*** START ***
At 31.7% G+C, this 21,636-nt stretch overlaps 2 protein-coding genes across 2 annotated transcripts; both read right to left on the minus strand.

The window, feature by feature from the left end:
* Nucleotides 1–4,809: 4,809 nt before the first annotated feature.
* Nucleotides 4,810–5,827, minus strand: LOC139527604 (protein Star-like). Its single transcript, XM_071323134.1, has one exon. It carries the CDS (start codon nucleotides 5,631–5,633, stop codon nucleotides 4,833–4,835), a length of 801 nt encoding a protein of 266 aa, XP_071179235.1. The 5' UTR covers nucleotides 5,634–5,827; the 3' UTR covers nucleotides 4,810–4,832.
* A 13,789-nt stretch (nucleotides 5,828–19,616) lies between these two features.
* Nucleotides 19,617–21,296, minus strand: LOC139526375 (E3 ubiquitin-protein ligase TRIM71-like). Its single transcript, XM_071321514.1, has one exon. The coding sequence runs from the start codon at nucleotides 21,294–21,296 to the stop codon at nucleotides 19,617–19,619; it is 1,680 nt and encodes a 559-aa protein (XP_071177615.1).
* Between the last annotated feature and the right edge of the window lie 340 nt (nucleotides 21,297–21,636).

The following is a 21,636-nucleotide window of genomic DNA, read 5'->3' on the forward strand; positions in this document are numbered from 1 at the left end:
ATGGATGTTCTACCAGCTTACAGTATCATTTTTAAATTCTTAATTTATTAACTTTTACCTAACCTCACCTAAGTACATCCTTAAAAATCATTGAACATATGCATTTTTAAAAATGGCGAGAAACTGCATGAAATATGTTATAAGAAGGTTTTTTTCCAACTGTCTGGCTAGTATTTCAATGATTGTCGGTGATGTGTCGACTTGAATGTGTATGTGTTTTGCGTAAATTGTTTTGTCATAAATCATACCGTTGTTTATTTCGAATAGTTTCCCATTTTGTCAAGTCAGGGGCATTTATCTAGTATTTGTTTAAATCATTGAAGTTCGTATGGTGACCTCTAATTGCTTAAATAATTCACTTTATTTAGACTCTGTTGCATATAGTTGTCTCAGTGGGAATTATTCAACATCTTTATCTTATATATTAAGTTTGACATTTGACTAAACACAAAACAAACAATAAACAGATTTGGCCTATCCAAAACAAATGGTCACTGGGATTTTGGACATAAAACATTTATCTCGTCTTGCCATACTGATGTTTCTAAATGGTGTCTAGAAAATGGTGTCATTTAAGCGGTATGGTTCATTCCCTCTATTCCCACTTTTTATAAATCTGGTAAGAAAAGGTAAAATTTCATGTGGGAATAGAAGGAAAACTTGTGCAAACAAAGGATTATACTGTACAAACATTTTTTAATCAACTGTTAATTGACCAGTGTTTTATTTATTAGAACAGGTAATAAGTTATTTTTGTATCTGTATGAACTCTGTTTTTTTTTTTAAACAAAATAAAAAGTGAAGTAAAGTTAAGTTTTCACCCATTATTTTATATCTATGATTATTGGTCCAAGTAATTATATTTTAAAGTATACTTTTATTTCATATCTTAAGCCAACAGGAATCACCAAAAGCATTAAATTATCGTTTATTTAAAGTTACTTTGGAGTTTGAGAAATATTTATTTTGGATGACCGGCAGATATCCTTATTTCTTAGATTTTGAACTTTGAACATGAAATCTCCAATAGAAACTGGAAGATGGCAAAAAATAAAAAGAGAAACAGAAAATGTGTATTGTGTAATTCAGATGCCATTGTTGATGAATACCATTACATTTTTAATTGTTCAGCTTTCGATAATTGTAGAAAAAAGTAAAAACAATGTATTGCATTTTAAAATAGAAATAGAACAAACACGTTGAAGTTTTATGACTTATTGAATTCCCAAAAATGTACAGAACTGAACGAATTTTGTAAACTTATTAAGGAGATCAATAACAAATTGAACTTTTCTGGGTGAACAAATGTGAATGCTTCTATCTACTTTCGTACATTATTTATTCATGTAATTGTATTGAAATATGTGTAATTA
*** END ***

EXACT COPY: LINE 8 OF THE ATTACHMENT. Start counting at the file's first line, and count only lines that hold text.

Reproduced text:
The following is a 21,636-nucleotide window of genomic DNA, read 5'->3' on the forward strand; positions in this document are numbered from 1 at the left end: